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I have multiple producers and multiple consumers. My shared resource is the BlockingCollection. However, my code only works if I have one consumer. I know it is a race condition since the output is different each time I run the code.

I thought BlockingCollection would take care of all the syncing etc. but it does not.

How can I sync my shared resource among all the producers and consumers then?

Here is my code:

/// <summary>
/// PURE PRODUCER TYPE
/// </summary>
class Caller
{

    private BlockingCollection<Call> incommingCalls;

    public Caller(BlockingCollection<Call> calls)
    {
        incommingCalls = calls;
        //start the producer thread
        Thread thread = new Thread(new ThreadStart(placeCall));
        thread.Start();
    }

    public void placeCall()
    {
            incommingCalls.Add(myCall);
    }

}



/// <summary>
/// CONSUMER
/// </summary>
class Fresher : Employee
{

    private BlockingCollection<Call> calls;

    public Fresher(BlockingCollection<Call> incalls)
    {
        calls = incalls;
        Thread thread = new Thread(new ThreadStart(HandleCalls));
        thread.Start();

    }

    /// <summary>
    /// 
    /// </summary>
    public void HandleCalls()
    {
        while (!incommingCalls.IsCompleted)
        {
            Call item;
            if (incommingCalls.TryTake(out item, 100000))
            {
                //do something with the call

            } //else do nothing - just wait

        }


}






/// <summary>
/// 
/// </summary>
class CallCenter
{

    private BlockingCollection<Call> fresherCalls;


    private List<Caller> myCallers;
    private List<Employee> myFreshers;


    public CallCenter() 
    {
        //initial incomming calls to the fresher queue
        fresherCalls = new BlockingCollection<Call>();

        myFreshers = new List<Employee>();
        myCallers = new List<Caller>();

        generate_freshers();

        //generate to start the producer
        generate_callers();

    }

    /// <summary>
    /// 
    /// </summary>
    private void generate_freshers() 
    {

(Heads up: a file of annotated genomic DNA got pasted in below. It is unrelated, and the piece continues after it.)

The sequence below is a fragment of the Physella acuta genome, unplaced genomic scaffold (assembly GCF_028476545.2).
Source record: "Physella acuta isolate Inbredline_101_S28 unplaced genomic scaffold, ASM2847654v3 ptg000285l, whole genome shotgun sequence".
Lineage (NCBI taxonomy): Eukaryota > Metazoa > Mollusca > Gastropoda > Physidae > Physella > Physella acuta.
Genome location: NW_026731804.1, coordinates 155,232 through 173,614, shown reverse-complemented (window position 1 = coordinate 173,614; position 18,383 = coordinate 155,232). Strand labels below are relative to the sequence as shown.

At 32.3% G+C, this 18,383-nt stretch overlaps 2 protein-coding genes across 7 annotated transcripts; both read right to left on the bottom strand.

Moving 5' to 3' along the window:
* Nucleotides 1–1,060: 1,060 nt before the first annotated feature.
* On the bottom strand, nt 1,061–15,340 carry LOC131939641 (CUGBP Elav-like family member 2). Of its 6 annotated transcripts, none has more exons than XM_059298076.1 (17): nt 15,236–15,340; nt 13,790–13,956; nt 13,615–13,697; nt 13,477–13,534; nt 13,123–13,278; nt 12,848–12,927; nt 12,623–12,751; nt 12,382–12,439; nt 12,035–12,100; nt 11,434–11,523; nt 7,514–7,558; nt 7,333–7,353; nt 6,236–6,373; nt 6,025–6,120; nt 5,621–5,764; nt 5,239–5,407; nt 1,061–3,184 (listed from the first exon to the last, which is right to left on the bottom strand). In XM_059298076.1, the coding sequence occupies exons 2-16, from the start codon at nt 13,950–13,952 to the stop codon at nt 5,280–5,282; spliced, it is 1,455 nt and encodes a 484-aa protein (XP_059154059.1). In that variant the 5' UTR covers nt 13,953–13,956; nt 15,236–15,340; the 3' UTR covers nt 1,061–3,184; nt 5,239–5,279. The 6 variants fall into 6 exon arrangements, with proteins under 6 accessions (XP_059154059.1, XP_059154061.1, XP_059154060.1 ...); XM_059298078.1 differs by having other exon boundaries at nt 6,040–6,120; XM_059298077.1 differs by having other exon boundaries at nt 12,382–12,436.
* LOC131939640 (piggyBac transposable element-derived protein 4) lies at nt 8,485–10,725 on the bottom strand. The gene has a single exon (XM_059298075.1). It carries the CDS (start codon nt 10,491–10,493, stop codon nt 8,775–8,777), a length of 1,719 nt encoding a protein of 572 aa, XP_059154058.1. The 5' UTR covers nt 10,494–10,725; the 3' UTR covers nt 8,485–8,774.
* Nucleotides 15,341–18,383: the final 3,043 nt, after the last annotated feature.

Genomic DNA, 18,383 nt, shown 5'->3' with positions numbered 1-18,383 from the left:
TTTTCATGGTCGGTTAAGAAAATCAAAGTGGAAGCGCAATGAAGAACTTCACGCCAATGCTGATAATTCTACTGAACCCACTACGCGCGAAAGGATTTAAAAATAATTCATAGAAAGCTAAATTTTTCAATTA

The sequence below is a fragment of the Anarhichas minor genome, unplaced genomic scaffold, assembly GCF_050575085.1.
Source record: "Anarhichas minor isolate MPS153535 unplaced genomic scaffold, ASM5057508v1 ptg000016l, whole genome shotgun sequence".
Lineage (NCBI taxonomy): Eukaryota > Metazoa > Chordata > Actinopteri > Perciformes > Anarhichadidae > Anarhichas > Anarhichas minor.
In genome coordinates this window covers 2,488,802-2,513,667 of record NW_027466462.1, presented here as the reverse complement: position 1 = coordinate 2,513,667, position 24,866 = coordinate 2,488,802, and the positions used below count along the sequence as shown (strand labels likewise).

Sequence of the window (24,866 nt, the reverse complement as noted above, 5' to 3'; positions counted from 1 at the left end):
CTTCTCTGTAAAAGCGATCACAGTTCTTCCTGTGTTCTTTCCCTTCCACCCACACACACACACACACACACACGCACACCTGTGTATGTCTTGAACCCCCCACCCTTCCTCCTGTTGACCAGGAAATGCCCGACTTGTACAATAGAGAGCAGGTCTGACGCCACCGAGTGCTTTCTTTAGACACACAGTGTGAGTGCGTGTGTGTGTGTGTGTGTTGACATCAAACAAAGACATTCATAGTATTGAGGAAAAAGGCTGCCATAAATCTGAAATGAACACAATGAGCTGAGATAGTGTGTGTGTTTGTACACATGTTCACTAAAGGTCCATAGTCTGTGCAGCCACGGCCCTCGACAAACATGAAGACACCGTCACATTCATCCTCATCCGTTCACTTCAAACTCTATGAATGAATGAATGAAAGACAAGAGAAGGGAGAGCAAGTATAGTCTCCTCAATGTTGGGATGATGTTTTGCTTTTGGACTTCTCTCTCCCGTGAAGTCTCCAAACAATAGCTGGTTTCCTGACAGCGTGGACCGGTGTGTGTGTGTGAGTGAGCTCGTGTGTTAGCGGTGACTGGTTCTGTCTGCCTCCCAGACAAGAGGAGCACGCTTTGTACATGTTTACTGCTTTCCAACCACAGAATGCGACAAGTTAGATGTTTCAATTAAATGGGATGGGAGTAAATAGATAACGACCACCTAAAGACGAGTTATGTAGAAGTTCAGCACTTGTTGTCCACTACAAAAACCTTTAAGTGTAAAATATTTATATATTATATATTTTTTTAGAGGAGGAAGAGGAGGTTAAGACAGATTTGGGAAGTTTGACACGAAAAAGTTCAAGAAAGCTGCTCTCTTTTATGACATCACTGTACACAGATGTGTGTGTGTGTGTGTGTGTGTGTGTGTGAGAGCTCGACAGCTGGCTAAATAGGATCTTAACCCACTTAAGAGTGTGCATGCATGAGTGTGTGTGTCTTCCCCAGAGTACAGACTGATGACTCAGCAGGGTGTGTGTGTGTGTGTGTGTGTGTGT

for (int i = 0; i < 1; i++ )
        {
            myFreshers.Add(new Fresher(fresherCalls, tlCalls, locker2));
        }
    }

    /// <summary>
    /// 
    /// </summary>
    private void generate_callers() 
    {
        for (int i = 0; i < 20; i++ )
        {
            myCallers.Add(new Caller(fresherCalls, locker));
        }

    }
}
share|improve this question
    
What is the behavior that you're seeing which you expect is incorrect? – Reed Copsey Jan 28 '13 at 18:02
    
I expect that the first Employee will take the first call, the second will take the second call etc... but they are all rotating around and the result is not predictable... – user1261710 Jan 28 '13 at 18:04
1  
You can't guarantee calls are processed in the same order when you have multiple producers/consumers. It's going to depend on the operating system's task scheduler. What makes you say that things aren't working? Does it miss calls or process them incorrectly when you have multiple consumers? – Jim Mischel Jan 28 '13 at 18:04
1  
There is not guarantee of ordering with BlockingCollection<T> like that... In general, specific ordering tends to dramatically reduce or eliminate the gains you get by concurrent programming. Problems that scale well in concurrent space tend to be ones where order of processing doesn't matter. – Reed Copsey Jan 28 '13 at 18:04
    
@user1261710 If you need the results to be both produced and consumed in a particular order then you cannot paralelize either. – Servy Jan 28 '13 at 18:06
up vote 3 down vote accepted

I know it is a race condition since the output is different each time I run the code.

This is common with multithreading, and not necessarily due to a race condition (at least not a bad one). Order processing in multithreaded scenarios tends to not be deterministic - which would likely change the output.

That being said, with BlockingCollection<T>, it's typically easier to write your consumers as:

public void HandleCalls()
{
    foreach(var item in incommingCalls.GetConsumingEnumerable())
    {
        //do something with the call
    }
}

This will handle all of the synchronization and checking for you, for any number of consumers on the BlockingCollection<T>.


Edit: If you need to control the scheduling, and implement some form of Round-Robin Scheduling, you may want to take a look at the Parallel Extension Extras within the samples for the TPL. They provide a RoundRobinTaskScheduler which can be used to schedule Task<T> instances which work in a predictable manner.

share|improve this answer
    
I tried that way before but it did not change the strange ordering of the tasks.... :( – user1261710 Jan 28 '13 at 18:05
2  
@user1261710 The "ordering of tasks" should be unpredictable when using multipel producers and multiple consumers. – Reed Copsey Jan 28 '13 at 18:05
    
I can see why that would be true. However, if the queue is empty and I add one, the first EMployee should be waiting and act immediately. If it is never predictable, then how do I know my code is functioning properly? – user1261710 Jan 28 '13 at 18:07
2  
@user1261710 No - when you add one, there will be multiple employees waiting - one of them will process it, but there's no way to know (or control) which employee will take the item. – Reed Copsey Jan 28 '13 at 18:08
    
@user1261710 Just edited answer to provide another alternative. – Reed Copsey Jan 28 '13 at 18:11

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